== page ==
Flagler Schools today announced a new online tool for parents who want to keep track of their child’s bus. The district has partnered with a company that’s been in the business of school bus technology for 20 years to apply the free “Here Comes The Bus” app to Flagler County. The app will be live on Monday.
Flagler Schools Transportation Directors Andy West looked at various applications before deciding on “Here Comes The Bus.”
“You can track your child’s location when they’re on the bus,” West said. “You’ll get alerts when the bus is approaching the bus stop, you can look at the location of the bus before it even gets to the bus stop. You can even get push notifications on your phone letting you know if the bus is running late.”
Once the bus delivers all the children aboard, the bus goes off line and is no longer trackable.
“This was in the making long before covid-19,” Jason Wheeler, the district’s spokesman, said. It was piloted through a couple of buses, by parents who work at the district’s transportation department. The app is designed to improve safety and peace of mind for students and parents, reducing unnecessary wait times at bus stops, which have been and continue to be the site of accidents involving children and vehicles across the country. School buses themselves are the safest vehicles on the road.
But as the National Highway Transportation and Safety Administration notes, “The greatest risk to your child is not riding a bus, but approaching or leaving one.” Still, that risk is low. (School bus-related crashes killed 109 people nationwide in 2019, the last year for which numbers are available. Of those, four were school bus passengers, five were school bus drivers, 15 were pedestrians, and 79 were occupants of other vehicles.)
The 56-year-old app is the work of Indianapolis-based Synovia Solutions, acquired by Cal/Amp in 2019. It has some 2.3 million registered users and 500,000 active monthly users, according to company information. “Notifications are sent when the bus is nearby practically eliminating the wait times at the bus stop,” a company fact sheet states. “No need to stand outside for extended periods of time in the pouring rain, freezing cold or wet snow. Parents have peace of mind knowing their child is safe and will get on the right bus, at the right stop, at the right time.” Only one account is needed for families with more than one child riding more than one bus.
Getting the app rolling had been one of Andy Dance’s priorities when he was a school board member. “I pushed hard for it. It was a request from the parent community, it made a lot of sense, and there was other districts that began using it, so we had time to see how it worked in other districts,” Dance said today. He was–and remains–chairman of the Flagler Community Traffic Safety Team, where the app had been discussed. (Dance was elected to the County Commission in November.) He’d spoken with West about the status of the app before making the move to the commission. “They had delays due to the pandemic and he promised it was going to be forthcoming so I’m happy to hear that it’s going out.”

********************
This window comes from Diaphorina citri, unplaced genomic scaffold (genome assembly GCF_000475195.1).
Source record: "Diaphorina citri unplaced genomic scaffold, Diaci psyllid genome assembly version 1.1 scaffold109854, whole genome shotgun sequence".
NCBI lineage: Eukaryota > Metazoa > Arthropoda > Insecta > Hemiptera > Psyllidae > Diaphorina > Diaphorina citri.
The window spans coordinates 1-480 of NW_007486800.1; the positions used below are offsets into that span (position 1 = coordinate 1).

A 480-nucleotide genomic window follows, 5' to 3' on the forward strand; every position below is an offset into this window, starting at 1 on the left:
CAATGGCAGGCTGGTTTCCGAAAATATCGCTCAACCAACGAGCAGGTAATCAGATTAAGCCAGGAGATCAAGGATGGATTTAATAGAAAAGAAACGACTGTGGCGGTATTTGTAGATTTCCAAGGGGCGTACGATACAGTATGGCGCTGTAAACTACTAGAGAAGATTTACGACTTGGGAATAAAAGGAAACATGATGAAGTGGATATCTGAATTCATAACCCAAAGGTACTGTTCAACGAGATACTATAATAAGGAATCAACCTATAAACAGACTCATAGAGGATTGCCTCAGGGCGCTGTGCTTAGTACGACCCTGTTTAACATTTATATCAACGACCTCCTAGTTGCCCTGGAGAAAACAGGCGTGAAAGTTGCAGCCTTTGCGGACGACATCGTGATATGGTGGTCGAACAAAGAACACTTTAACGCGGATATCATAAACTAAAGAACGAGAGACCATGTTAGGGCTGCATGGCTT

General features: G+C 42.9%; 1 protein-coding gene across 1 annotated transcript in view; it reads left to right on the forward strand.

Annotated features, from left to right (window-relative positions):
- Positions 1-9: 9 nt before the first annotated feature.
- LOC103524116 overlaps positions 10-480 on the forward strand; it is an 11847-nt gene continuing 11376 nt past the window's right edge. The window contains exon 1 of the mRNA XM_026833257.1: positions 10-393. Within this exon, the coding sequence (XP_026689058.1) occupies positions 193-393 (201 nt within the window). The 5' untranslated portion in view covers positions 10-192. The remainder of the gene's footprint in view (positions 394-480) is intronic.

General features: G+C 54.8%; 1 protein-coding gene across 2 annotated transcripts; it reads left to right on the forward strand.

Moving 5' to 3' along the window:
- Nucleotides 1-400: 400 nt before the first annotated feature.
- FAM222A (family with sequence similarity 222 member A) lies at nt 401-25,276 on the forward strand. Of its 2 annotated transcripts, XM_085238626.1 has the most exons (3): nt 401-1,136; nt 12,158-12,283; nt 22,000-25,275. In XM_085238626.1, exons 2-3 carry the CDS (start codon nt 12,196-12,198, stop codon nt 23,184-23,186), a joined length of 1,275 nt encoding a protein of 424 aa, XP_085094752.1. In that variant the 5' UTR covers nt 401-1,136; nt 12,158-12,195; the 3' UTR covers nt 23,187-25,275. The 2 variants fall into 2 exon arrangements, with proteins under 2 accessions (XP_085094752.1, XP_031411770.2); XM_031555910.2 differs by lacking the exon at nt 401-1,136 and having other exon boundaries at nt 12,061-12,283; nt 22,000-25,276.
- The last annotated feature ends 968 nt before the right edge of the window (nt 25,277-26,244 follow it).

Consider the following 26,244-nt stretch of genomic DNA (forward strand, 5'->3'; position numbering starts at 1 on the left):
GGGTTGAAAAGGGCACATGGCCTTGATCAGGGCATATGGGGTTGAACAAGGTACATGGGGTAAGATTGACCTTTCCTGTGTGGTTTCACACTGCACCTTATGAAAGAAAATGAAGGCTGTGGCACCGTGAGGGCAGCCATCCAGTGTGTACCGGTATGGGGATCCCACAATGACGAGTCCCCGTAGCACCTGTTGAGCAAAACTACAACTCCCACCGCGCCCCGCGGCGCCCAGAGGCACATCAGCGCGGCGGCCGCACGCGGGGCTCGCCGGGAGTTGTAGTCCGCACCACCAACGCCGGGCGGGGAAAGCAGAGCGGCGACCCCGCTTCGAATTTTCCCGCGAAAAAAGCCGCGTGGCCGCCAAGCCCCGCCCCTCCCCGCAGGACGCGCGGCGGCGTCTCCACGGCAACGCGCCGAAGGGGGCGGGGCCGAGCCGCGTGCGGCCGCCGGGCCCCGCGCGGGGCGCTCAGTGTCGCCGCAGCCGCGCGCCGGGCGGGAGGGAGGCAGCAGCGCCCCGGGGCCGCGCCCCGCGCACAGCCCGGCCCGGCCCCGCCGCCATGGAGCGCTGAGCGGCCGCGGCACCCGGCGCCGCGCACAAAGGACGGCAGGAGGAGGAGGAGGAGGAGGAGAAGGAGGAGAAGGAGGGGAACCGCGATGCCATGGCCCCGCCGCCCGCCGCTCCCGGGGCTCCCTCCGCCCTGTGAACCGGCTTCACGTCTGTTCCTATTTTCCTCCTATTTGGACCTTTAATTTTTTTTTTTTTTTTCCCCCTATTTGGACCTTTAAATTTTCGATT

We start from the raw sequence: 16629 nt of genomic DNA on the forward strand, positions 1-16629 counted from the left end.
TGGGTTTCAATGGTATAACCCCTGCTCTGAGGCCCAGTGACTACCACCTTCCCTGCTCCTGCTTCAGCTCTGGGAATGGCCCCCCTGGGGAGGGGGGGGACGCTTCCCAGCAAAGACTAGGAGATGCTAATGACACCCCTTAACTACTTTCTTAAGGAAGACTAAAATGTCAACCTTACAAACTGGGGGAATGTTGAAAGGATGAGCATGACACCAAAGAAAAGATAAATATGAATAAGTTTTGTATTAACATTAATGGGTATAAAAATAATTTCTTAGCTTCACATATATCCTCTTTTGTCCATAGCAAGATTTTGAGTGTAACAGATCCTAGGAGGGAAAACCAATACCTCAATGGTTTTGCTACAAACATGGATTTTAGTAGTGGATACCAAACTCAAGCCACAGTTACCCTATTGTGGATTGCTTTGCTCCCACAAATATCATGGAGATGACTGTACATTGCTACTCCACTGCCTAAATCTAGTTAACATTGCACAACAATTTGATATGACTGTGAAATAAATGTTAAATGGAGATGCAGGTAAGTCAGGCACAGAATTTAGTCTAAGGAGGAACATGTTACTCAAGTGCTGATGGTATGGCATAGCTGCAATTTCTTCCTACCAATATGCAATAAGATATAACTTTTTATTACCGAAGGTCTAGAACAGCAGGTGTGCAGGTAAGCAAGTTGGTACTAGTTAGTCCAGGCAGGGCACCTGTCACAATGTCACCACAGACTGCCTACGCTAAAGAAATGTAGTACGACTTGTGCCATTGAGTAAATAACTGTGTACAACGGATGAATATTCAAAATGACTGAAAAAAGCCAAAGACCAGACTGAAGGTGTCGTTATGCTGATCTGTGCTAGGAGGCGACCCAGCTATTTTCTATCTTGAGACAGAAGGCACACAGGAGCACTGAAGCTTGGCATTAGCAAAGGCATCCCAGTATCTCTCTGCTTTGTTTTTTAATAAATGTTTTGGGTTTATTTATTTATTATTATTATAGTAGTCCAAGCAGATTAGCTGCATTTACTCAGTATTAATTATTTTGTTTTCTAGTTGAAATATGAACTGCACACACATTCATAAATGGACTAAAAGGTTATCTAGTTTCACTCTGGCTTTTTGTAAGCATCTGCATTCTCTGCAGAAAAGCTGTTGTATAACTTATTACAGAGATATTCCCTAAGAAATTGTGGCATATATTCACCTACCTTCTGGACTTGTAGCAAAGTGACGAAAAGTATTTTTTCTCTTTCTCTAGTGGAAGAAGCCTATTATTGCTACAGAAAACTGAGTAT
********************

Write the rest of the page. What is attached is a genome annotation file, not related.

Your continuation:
Dance said he will invite West to a future meeting of the Traffic Safety Team for a presentation.
The company states that all communications are encrypted, at least regarding communications between a user’s web browser and the company’s web site. The company is less clear about the app’s privacy on individual cell phones.
The company also provides variations on the app that include such things as student-tracking, contact tracing and meal and homework deliveries. The student-tracking application of the app, called Bus Pass, would require students to scan their ID card as they board and get off a bus. The Flagler district is not using that approach: the app is bus-specific, not student-specific, so if a student were to get on a different bus one particular day, the app would not notice. The Flagler district is also not using CalAmp’s contact-tracing technology, developed in response to the coronavirus pandemic.
Dance described the additional potential uses of the app as “definite benefits, especially with the younger children,” but suggested that financial limitations may make that difficult for the district for now.
In case of a bus substitution and based on the way the app works in other districts, parents would receive a push notification informing them that their regular bus has been substituted with a different one. The notification would normally include the identification number or name of the different bus. The bus would then be tracked as well, but the usual push notifications for its arrival may not be issued.